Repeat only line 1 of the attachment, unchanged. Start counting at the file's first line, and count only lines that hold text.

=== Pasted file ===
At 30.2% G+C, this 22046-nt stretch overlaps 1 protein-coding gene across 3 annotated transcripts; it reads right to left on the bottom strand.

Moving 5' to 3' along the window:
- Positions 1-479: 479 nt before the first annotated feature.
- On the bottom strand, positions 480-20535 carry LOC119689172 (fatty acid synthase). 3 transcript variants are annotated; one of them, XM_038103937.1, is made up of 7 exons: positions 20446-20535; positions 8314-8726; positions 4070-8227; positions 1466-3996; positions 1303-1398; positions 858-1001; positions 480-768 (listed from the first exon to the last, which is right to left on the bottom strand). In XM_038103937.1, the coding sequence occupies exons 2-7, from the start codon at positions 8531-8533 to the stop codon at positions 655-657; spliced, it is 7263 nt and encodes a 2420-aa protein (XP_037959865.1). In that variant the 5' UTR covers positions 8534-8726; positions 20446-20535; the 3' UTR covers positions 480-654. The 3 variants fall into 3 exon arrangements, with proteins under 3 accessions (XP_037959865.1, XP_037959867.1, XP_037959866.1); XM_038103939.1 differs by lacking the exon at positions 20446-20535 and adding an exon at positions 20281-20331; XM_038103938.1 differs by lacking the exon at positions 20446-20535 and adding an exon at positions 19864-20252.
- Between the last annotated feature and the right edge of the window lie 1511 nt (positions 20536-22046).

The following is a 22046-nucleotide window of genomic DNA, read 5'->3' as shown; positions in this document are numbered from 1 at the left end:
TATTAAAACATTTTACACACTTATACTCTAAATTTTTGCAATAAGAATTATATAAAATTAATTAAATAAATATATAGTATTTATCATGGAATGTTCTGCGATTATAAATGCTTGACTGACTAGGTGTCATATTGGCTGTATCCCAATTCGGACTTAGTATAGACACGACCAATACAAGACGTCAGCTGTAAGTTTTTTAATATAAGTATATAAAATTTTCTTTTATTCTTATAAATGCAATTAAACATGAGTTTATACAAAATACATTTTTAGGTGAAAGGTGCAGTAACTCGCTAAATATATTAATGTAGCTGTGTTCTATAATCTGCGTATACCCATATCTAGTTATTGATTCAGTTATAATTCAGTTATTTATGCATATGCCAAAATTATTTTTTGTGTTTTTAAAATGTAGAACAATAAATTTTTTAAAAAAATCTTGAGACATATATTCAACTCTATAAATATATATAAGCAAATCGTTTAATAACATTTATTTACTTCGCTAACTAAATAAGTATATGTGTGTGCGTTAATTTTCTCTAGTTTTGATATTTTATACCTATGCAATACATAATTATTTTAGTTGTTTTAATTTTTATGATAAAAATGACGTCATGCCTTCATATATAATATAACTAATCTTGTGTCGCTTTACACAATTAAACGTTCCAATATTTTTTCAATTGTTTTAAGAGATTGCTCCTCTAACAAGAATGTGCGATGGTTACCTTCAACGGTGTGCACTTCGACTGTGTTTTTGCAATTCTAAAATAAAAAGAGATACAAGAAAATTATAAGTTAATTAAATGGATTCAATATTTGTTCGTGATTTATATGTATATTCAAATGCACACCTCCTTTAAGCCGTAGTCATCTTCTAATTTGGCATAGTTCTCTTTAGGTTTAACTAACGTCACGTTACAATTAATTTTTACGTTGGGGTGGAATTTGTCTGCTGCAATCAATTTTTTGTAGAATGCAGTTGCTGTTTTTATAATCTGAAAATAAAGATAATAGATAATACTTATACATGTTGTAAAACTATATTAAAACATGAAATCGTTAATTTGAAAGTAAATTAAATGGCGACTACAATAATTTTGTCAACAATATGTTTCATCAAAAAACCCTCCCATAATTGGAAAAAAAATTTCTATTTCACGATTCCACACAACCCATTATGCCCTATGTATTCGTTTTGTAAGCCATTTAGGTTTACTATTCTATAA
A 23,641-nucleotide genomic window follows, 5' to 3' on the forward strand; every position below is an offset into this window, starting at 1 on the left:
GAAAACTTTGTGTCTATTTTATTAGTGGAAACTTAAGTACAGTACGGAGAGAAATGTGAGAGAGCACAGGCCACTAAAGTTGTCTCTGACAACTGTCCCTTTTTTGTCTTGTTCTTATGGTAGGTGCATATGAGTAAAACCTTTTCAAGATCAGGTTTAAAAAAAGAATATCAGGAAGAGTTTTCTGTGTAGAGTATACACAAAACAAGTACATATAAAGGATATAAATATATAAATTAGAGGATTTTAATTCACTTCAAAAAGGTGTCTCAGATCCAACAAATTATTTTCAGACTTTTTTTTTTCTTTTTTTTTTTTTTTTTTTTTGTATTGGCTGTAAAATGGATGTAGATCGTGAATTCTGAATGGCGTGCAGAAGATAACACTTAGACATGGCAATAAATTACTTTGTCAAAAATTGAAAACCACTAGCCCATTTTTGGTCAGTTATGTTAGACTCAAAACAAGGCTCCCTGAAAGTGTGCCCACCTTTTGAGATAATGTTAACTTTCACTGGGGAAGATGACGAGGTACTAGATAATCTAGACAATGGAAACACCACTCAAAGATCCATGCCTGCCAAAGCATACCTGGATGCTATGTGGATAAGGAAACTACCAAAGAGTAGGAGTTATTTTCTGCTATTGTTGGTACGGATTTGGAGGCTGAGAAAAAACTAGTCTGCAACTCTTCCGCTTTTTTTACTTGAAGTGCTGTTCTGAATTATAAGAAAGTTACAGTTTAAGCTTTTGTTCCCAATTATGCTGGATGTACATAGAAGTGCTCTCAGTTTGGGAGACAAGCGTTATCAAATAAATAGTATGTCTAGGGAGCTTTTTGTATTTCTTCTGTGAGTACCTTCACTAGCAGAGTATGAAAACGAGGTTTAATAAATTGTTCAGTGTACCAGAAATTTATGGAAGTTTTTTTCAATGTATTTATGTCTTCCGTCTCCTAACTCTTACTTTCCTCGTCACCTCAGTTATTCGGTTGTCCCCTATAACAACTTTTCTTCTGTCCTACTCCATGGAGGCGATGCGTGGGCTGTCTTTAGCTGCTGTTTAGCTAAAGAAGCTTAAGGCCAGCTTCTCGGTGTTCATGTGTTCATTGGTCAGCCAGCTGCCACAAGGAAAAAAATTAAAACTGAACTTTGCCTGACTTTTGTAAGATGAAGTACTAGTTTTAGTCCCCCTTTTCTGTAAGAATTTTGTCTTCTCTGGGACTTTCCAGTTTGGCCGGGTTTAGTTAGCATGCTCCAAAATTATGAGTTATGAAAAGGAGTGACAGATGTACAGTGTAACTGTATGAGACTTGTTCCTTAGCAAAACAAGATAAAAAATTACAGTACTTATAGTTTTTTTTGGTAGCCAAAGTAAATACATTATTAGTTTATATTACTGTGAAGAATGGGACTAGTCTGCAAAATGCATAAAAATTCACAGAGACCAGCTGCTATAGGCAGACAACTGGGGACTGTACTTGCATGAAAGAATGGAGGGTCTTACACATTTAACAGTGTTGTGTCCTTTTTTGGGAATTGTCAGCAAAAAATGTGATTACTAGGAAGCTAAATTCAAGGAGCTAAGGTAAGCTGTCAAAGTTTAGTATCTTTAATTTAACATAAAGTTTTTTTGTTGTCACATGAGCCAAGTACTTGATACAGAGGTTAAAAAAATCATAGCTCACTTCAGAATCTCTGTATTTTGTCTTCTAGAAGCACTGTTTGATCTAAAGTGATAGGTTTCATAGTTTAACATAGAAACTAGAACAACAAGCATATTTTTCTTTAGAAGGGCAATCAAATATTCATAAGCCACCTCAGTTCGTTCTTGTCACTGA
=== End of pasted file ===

At 30.2% G+C, this 22046-nt stretch overlaps 1 protein-coding gene across 3 annotated transcripts; it reads right to left on the bottom strand.